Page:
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Lovers? Spouses? Just Good Friends? On the Olympic Ice, It’s Getting Hard to Tell

Some couples say their relationship is a boon to teamwork. Others have broken up to preserve their professional coupling. Then there’s the guessing over Canadians Tessa Virtue and Scott Moir.


By

Louise Radnofsky and

Brian Costa

American ice dancers Madison Chock and Evan Bates.Photo: Matthew Stockman/Getty Images

Madison Chock and Evan Bates had known each other very well for six years before they finally started dating in 2017. It wasn’t the best timing.

They skate together in ice dance and the biggest competition of their lives, the Olympics, was months away.

“Skating and dating doesn’t work for some people,” Mr. Bates said, “but we decided that we would make it work.”

They know all too well the pitfalls. Their rivals and U.S. teammates Madison Hubbell and Zachary Donohue had dated a few years earlier when they decided there was only one way they could stay together: break up. Each now dates one member of a Spanish ice-dancing couple.

It’s always tricky dating a co-worker. But what if you’re an Olympic athlete and your co-worker is your partner on ice?

Who’s In Love? Take the quiz. Getty Images

This is the dilemma facing competitors in mixed-gender sporting disciplines from figure skating, where athletes train for years to perform the story of their relationship, to mixed doubles curling, which made its Olympic debut this year.

It’s especially prevalent this year in American ice dance and pairs skating, the two male-female skating events best distinguished by the fact that, in the former, a man whirls around a woman, and in the latter, he lifts or throws her over his head.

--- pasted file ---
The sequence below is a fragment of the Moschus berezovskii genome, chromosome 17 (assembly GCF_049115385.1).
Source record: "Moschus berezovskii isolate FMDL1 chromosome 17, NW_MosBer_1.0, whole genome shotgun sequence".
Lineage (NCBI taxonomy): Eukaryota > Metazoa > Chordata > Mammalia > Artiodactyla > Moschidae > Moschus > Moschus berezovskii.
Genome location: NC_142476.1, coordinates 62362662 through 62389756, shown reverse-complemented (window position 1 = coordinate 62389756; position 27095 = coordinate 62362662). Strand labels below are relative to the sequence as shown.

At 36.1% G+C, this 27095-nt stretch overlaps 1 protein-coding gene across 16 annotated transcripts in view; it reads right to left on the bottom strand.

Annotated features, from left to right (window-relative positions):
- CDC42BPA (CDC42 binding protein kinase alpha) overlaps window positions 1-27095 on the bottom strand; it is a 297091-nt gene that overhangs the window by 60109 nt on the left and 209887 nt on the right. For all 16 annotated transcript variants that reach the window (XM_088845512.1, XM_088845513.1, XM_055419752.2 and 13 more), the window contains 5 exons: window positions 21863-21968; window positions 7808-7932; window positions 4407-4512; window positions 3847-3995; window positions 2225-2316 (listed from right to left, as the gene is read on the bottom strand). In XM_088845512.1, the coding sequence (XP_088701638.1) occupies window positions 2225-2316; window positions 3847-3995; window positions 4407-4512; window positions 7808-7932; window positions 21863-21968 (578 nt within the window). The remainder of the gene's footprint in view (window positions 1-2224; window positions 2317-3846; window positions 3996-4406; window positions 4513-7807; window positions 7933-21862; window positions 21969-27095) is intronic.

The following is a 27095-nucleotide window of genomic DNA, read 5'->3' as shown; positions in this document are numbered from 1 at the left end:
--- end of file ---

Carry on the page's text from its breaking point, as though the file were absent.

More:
It also fuels an ongoing sport for skating fans: Are they a couple off-ice, or aren’t they? After all, there are so many mixed signals to decipher—awkward hand placements in programs and prolonged gazes, scowls or lingering hugs while scores come through.

Canada is currently gripped by the possibility that two-time gold-medalist ice dancers Tessa Virtue and Scott Moir, Canadians who do a passionate “Moulin Rouge!” free dance, have kept their love a secret for the two decades they have skated together. The theory revives every four years when they compete at the Games; they have said a brief period of dating is as far as it’s gone. She was eight and he was 10.

Ice dancers Tessa Virtue and Scott Moir of Canada. Photo: Steve Russell/Toronto Star/Getty Images

There are benefits to dating-while-training: the convenience of a shared commute, hours close together in chilly arenas—and maybe even a performance boost.

In pairs skating, U.S. officials are enjoying the benefits of harmony after watching teams that openly loathed each other split up, scuttling years of training. American pairs skaters Alexa Scimeca and Chris Knierim married each other in June 2016. Their coach was their officiant. They are the lone U.S. pairs entry for Pyeongchang.

But there is an equal set of downsides: never-ending proximity, the pressure of high-intensity training and competition, and the risk to relationship or career if things sour.

American pairs skaters Alexa Scimeca-Knierim and Chris Knierim.Photo: Mark Reis/ZUMA PRESS